Sodicity: A high proportion of sodium ions relative to other cations (calcium, magnesium and potassium) can lead to dispersion, or the disintegration of clay aggregates into individual particles, when soils become wet. In the paddock, subsoil sodicity will lead to poor drainage, and the subsoil may remain saturated for long periods.

 

Physical constraints

Physical subsoil constraints generally consist of gravel or compacted soil layers with high bulk density (> 1.5 g/cm3) that impede root growth and decrease oxygen and water movement in the soil. Compacted soil layers are widespread in Queensland cropping regions and may be natural or caused by heavy traffic and tillage on wet soils (see Subsurface Compaction factsheet).

Biological constraints

Biological subsoil constraints occur when there is a reduction in the activities of good soil organisms, such as earthworms and arbuscular mycorrhizae, and/or an increase in pathogens or plant-parasitic nematodes. Pathogenic fungi and nematodes often build up in the subsoils of monoculture cereal cropping systems (see Root Lesion Nematode—Queensland and Crown Rot—Queensland factsheets).

Managing subsoil constraints

Good agronomic management helps minimise the water and other physiological stresses imposed by subsoil constraints (table 2). In paddocks where subsoil constraints exist, successful cropping can be achieved by:

  • maximising fallow efficiency with short fallows
  • ensuring effective weed control
  • using suitable rotations that minimise disease
  • matching nutrients to realistic yield expectations
  • using appropriate species and cultivar selection
  • undertaking timely crop sowing.

 

Table 2: Some management options for soils with high chloride and sodium concentrations.

LOW CONSTRAINTS MEDIUM CONSTRAINTS HIGH CONSTRAINTS
<600 mg Cl/kg, <500 mg Na/kg 600-1200 mg Cl/kg, 500-1000 mg Na/kg > 1200 mg Cl/kg, >1000 mg Na/kg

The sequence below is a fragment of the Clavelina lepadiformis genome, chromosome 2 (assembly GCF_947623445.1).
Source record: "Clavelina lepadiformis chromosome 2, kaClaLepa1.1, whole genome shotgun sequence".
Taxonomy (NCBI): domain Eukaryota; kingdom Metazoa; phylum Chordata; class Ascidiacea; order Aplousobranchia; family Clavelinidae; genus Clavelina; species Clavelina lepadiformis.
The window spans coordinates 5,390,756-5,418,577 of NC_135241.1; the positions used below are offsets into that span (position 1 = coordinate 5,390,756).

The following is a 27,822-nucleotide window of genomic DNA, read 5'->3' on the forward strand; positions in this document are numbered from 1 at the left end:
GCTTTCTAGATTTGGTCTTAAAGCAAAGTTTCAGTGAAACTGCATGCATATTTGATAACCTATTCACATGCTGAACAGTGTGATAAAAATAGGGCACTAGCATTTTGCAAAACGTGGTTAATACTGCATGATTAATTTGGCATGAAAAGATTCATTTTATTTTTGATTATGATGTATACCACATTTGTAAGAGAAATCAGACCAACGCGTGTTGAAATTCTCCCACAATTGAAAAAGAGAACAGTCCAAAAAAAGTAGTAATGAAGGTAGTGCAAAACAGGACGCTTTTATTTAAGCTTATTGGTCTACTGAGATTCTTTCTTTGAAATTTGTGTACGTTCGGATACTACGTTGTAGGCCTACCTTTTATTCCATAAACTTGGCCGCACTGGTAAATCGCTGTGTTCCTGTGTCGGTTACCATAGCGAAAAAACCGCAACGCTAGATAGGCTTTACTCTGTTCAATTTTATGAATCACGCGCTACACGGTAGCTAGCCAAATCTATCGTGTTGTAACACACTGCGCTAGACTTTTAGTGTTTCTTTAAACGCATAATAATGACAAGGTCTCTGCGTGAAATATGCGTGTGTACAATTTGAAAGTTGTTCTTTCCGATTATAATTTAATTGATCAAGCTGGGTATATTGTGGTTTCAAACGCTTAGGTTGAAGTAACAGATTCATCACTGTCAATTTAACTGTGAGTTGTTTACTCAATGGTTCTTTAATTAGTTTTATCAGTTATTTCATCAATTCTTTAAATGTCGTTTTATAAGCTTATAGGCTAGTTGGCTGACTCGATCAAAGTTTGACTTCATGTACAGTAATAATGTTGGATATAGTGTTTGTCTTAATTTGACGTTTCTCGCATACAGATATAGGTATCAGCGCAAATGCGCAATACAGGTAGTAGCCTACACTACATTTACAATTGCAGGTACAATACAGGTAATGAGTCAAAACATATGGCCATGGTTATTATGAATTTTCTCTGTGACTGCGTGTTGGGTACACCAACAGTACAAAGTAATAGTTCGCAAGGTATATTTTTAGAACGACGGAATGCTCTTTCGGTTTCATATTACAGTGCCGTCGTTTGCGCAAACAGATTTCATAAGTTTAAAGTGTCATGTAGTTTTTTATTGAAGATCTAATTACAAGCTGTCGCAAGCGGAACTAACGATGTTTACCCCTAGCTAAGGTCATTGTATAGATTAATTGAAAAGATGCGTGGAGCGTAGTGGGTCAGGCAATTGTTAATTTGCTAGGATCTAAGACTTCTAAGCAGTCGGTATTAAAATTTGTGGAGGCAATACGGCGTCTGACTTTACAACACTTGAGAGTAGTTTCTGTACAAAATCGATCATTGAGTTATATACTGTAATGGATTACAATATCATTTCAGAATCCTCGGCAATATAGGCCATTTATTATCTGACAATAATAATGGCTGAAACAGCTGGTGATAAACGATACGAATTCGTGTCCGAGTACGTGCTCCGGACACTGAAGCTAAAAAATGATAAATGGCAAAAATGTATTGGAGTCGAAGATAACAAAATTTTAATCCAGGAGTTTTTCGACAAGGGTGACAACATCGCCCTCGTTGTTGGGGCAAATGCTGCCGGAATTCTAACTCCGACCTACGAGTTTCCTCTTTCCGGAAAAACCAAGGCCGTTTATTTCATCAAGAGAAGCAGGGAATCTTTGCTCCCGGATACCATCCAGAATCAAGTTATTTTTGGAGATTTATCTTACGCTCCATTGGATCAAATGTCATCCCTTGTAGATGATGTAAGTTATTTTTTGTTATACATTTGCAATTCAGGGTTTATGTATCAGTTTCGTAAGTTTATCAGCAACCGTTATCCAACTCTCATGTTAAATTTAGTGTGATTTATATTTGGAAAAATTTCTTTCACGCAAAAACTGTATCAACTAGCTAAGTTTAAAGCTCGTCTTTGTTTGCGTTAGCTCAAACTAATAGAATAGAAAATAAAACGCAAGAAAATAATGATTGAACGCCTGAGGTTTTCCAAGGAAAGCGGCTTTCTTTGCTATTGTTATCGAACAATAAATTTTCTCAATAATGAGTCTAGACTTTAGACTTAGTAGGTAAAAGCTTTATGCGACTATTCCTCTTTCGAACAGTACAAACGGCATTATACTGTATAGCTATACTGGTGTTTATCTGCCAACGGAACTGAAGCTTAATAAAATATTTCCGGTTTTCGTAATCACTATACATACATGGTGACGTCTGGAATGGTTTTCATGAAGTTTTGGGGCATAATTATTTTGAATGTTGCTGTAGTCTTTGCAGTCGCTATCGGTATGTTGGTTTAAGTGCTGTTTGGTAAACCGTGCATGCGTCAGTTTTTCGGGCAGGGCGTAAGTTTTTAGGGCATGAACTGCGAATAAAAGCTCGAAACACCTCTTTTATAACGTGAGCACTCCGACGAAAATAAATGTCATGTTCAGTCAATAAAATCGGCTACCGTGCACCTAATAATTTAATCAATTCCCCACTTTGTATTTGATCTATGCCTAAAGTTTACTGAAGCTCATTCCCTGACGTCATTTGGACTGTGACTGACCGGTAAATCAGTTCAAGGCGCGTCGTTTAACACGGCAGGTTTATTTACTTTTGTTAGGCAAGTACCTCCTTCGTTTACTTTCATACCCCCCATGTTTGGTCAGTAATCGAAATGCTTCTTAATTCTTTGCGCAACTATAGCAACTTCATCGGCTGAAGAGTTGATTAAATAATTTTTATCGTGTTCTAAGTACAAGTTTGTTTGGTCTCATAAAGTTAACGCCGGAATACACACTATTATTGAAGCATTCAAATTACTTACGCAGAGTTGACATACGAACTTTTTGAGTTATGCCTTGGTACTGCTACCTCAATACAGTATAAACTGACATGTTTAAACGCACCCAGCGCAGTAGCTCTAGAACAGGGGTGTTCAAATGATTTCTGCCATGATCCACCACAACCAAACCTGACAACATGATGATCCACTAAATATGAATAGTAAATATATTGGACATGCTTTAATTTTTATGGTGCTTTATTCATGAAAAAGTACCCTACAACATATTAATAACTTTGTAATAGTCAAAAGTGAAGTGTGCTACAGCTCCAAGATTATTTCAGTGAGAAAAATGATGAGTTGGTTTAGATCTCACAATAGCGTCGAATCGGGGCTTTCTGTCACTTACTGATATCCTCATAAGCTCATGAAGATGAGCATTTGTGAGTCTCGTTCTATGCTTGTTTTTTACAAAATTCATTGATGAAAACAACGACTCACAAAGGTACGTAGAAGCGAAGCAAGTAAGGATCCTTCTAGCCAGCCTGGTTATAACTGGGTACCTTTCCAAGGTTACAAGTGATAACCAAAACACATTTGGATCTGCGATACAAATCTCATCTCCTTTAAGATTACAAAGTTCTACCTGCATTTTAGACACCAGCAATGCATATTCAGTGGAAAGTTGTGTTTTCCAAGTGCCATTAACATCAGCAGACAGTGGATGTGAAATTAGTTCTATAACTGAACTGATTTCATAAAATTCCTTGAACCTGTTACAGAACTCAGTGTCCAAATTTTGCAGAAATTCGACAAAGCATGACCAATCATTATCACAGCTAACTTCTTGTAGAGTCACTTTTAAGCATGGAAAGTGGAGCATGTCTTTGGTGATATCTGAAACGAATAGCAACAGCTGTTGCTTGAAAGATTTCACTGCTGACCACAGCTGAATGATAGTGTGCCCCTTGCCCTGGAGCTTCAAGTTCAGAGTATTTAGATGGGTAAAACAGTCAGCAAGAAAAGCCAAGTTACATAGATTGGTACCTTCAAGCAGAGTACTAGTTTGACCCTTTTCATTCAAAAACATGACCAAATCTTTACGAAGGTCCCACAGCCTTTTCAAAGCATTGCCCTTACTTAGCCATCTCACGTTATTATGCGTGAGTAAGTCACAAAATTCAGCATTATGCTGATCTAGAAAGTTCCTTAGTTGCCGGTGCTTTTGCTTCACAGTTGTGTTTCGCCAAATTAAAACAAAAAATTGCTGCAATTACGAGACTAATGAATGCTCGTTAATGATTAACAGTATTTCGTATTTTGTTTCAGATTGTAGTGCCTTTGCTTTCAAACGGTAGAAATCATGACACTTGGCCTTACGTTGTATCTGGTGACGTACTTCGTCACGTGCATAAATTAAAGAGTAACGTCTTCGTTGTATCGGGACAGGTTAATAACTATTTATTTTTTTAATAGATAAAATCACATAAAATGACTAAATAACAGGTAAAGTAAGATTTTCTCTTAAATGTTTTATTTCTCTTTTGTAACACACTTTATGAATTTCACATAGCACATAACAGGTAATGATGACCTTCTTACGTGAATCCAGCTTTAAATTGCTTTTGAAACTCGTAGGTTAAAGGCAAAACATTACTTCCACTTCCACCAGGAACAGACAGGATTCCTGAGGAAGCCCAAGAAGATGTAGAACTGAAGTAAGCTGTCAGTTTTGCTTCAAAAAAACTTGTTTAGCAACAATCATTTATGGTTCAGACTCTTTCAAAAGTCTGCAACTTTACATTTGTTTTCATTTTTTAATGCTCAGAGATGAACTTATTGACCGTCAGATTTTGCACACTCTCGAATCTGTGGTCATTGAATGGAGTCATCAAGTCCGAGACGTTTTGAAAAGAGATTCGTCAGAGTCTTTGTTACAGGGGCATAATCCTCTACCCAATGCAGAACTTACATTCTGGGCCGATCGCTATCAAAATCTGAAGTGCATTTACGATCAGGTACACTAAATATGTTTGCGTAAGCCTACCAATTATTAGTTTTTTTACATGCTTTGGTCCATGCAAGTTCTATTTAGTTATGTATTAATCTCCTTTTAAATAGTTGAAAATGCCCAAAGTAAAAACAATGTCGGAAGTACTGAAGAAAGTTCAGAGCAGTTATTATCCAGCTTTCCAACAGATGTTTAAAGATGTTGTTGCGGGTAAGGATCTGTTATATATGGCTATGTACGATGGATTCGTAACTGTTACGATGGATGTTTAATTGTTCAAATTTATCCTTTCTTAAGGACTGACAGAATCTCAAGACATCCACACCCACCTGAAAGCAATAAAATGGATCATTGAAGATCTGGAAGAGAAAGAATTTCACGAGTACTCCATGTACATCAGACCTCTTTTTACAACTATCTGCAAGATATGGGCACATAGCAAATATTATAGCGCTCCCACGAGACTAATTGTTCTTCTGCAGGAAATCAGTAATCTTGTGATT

in top 1 m soil depth in top 1 m soil depth in top 1 m soil depth
* Cereals – legume rotation * Grow tolerant cereals (wheat, barley, canola * Consider alternative land use (saline forage/ pasture production, agro-forestry/forestry system).
* Consider canola if soil profile is full * Match inputs to realistic yield * Avoid crops or grow tolerant cereals
* Manage crown rot and nematodes * Consider tolelant cultivars * Match inputs to realistic yield
* Try opportunity cropping to use available water * Manage crown rot and nematodes
* Avoid legumes and durum wheat
* Try opportunity cropping to use available water

 

Further reading and references

Department of Natural Resources and Water (2007) Constraints to cropping soils in the northern grains region: a decision tree, Queensland Department of Natural Resources and Water, Brisbane.

Department of Primary Industries and Fisheries (2004) Subsoil constraints to crop production in north-eastern Australia: a reference manual’, Queensland Department of Primary Industries and Fisheries, Brisbane.

Department of Primary Industries and Fisheries (2004) Subsoil constraints to crop production: Impact, diagnosis and management options, Crop Note, Queensland Department of Primary Industries and Fisheries, Brisbane.

 

 

The National Soil Quality Monitoring Program is being funded by the Grains Research and Development Corporation, as part of the second Soil Biology Initiative.

The participating organisations accept no liability whatsoever by reason of negligence or otherwise arising from the use or release of this information or any part of it.